Open your Build files and uncomment the line for the OnlineSubsystemNull module. Since I am using the sample that already utilizes a multiplayer online system, my build options are set appropriately, and the code looks like this:

public class ShooterGame : ModuleRules
{
	public ShooterGame(TargetInfo Target)
	{
		PrivateIncludePaths.AddRange(
			new string[] { 
				"ShooterGame/Classes/Player",
				"ShooterGame/Private",
				"ShooterGame/Private/UI",
				"ShooterGame/Private/UI/Menu",
				"ShooterGame/Private/UI/Style",
				"ShooterGame/Private/UI/Widgets",
            		}
		);
       PublicDependencyModuleNames.AddRange(
			new string[] {
				"Core",
				"CoreUObject",
				"Engine",
				"OnlineSubsystem",
				"OnlineSubsystemUtils",
				"AssetRegistry",
             			"AIModule",
				"GameplayTasks",
			}
		);
       PrivateDependencyModuleNames.AddRange(
			new string[] {
				"InputCore",
				"Slate",
				"SlateCore",
				"ShooterGameLoadingScreen",
				"Json"
			}
		);
		DynamicallyLoadedModuleNames.AddRange(
			new string[] {
				"OnlineSubsystemNull",
				"NetworkReplayStreaming",
				"NullNetworkReplayStreaming",
				"HttpNetworkReplayStreaming"
			}
		);
		PrivateIncludePathModuleNames.AddRange(
			new string[] {
				"NetworkReplayStreaming"
			}
		);
	}
}

Now that we are set with the Shooter Game project, let’s turn our attention on the Amazon GameLift SDK. I want to leverage the C++ SDK as a plugin for the Unreal Engine, therefore, I need to compile the SDK using the using a compilation directive that builds the binaries for this game engine.

With the SDK source downloaded, I can compile the SDK from the source based upon my operating system. Since I am using a Windows machine for this project, I will complete the following steps:

  • Make an out directory to hold the binaries generated from the code compilation:

mkdir out

  • Change to the previously created directory:

cd out

  • Use CMake to specify a build system generator for VS 2015 Win x64 and set UE compilation flag:

cmake -DBUILD_FOR_UNREAL=1 -G “Visual Studio 14 2015 Win64” <source directory>

  • Build C++ project to create binaries using selected Build System (MS Build for this project):

msbuild ALL_BUILD.vcxproj /p:Configuration=Release

With my libraries compiled, I should have the following binary files required to use the Amazon GameLift Unreal Engine plugin.

Linux:

* out/prefix/lib/aws-cpp-sdk-gamelift-server.so

Windows:

* out\prefix\bin\aws-cpp-sdk-gamelift-server.dll

* out\prefix\lib\aws-cpp-sdk-gamelift-server.lib

As you can see below, since I am on Windows, my compiled Amazon GameLift libraries, aws-cpp-sdk-gamelift-server.dll and aws-cpp-sdk-gamelift-server.lib, are located in the prefix\bin and prefix\lib folders respectively.

After copying the binaries to the GameLiftSDK Unreal Engine plugin folder, my Amazon GameLift plugin folder is configured and ready to be added to an Unreal Engine game project.

Given this, it is now time to add the Amazon GameLift plugin to the Unreal Engine ShooterGame project. I could use the Unreal Engine Editor to add the plugin, but instead, I will stay in the Visual Studio project and add the plugin by updating the game directory and project file.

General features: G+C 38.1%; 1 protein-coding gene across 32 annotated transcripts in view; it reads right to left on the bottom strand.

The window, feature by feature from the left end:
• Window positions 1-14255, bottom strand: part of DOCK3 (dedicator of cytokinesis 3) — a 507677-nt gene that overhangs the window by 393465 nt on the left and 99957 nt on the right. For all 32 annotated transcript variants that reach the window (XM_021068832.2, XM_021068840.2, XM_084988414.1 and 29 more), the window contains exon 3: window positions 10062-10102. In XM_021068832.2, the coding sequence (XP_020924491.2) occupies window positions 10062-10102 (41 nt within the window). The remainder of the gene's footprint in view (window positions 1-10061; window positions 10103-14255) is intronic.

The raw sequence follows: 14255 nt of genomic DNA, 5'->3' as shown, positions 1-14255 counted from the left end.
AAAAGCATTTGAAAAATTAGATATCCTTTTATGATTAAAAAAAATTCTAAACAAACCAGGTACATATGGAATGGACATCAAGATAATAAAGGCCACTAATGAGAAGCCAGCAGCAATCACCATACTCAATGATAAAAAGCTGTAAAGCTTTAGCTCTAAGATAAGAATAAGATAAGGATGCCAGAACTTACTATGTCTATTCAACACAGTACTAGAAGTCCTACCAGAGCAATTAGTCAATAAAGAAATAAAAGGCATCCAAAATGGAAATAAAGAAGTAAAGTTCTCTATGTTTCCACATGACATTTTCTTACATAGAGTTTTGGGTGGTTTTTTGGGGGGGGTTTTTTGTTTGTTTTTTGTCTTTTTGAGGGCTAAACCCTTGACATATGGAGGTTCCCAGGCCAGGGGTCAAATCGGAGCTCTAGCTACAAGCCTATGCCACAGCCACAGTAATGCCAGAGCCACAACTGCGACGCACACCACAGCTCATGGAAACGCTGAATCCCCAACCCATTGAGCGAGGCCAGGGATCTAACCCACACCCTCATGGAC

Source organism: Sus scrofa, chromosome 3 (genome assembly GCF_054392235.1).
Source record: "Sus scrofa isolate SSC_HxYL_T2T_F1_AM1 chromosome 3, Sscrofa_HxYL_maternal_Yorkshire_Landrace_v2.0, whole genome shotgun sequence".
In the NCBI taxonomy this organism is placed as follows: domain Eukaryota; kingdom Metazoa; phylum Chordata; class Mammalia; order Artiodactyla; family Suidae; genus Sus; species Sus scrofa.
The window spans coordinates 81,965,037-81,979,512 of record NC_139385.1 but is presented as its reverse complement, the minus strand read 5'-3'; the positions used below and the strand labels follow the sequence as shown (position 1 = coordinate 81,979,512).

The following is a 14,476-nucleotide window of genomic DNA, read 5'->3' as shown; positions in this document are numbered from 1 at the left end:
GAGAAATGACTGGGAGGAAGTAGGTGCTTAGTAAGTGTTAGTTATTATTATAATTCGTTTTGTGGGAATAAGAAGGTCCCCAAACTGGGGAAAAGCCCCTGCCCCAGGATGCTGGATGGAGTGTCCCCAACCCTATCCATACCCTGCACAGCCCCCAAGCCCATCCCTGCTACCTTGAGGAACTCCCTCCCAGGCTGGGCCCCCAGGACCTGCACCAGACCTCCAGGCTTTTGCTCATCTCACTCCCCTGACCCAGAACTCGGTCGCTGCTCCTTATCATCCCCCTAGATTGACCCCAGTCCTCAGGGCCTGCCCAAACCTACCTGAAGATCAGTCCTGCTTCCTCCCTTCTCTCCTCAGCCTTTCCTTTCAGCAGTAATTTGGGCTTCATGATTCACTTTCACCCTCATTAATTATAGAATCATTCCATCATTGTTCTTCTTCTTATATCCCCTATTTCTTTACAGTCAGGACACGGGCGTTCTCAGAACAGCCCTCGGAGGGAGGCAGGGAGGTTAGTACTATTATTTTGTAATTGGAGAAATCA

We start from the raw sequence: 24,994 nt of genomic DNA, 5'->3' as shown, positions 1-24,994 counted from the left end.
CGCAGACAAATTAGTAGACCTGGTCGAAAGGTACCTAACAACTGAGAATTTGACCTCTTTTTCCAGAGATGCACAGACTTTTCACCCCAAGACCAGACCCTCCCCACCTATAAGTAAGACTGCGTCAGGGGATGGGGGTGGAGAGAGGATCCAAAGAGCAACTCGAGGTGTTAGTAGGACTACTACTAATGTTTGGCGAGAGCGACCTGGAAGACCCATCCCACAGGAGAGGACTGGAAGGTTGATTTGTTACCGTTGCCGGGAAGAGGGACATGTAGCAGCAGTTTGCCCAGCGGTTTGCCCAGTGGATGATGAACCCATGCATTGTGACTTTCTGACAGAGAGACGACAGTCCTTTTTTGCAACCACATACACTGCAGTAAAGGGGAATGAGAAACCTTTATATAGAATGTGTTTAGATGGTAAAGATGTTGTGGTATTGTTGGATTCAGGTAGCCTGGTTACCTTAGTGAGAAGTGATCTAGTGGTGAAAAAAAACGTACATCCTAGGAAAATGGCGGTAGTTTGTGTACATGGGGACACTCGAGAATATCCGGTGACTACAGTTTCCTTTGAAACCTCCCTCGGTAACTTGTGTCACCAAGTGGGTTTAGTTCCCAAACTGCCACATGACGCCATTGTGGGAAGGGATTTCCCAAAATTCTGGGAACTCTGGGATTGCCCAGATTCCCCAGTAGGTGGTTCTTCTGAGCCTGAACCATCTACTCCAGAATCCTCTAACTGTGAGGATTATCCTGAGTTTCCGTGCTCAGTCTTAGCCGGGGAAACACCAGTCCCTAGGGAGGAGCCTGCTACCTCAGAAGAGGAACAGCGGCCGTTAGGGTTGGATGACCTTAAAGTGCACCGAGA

In Windows Explorer, I add a folder called Plugins in the ShooterGame directory and copy my prepared GameLiftServerSDK folder into the directory as noted by the Unreal Engine documentation on plugins.

Now I will open up the ShooterGame.Build.cs file, which is a C# file that holds information about game dependencies.

Within the file I will add the following code:

PublicDependencyModuleNames.AddRange(
            new string[] {
                "Core",
                "CoreUObject",
                "Engine",
                "InputCore",
                "GameLiftServerSDK"
            }
       );

Just to ensure all is in sync with the changes made thus far, I close Visual Studio, go back to the UE Editor, and select Refresh Visual Studio Project.

Upon completion, I select Open Visual Studio and the Plugins folder I added in the ShooterGame directory is now included in the project and able to be viewed in Solution Explorer.

Next, I rebuild my entire solution to get the Amazon GameLift SDK binaries integrated into the project.

I’ll go back to the UE Editor and select Build from the toolbar to ensure the aspects of the Amazon GameLift plugin are included in my ShooterGame. Once compilation is complete, a quick visit to the Settings toolbar and Plugins option shows that the Amazon GameLift plugin is added and is recognized in the project. I will select the Enabled checkbox, which will prompt me to restart the UE Editor. I select Restart Now and allow the Unreal Engine to rebuild the game code files.

Upon completion of the build, the editor will restart and reopen my ShooterGame.

Now things are set for the use of the Amazon GameLift SDK in the ShooterGame project.

With the Unreal editor open, I’ll go into the Open Visual Studio menu option to get back to the ShooterGame code. This will open up Visual Studio and the game code. With Visual Studio open, I go to the ShooterGameMode.cpp file to add the code to initialize the Amazon GameLift SDK. Some key things I must do in order to correctly add the code for Amazon GameLift within my Shooter game project are:

  1. Enclose the Amazon GameLift code within a preprocessor condition using the flag WITH_GAMELIFT=1
  2. Build a dedicated server in Unreal Engine for my targeted server OS ex. Linux
  3. Ensure my build target is a game server type i.e. Type == TargetRules.TargetType.Server

You can find an example of the code needed to add Amazon GameLift in your Unreal Engine project in the documentation here. In addition, you can learn how to build a dedicated server for Unreal Engine by following the Dedicated Server Guide for Windows and Linux provided in the Unreal Engine wiki. With these resources in hand, you should be well on your way to integrating Amazon GameLift into a game project.

I just did a quick review of incorporating the Amazon GameLift SDK in the Unreal Engine game engine, but don’t forget you have the option to add the Amazon GameLift SDK into C# engines like Unity. By downloading the Amazon GameLift Server SDK and compiling the .Net framework 3.5 solution, GameLiftServerSDKNet35.sln. The GameLiftServerSDKNet35.sln solution will enable you to add the Amazon GameLift libraries your Unity3D project. Review the Amazon GameLift SDK documentation, Using the C# Server SDK for Unity, in order to learn more about setting up and using the Amazon GameLift C# Server SDK plugin.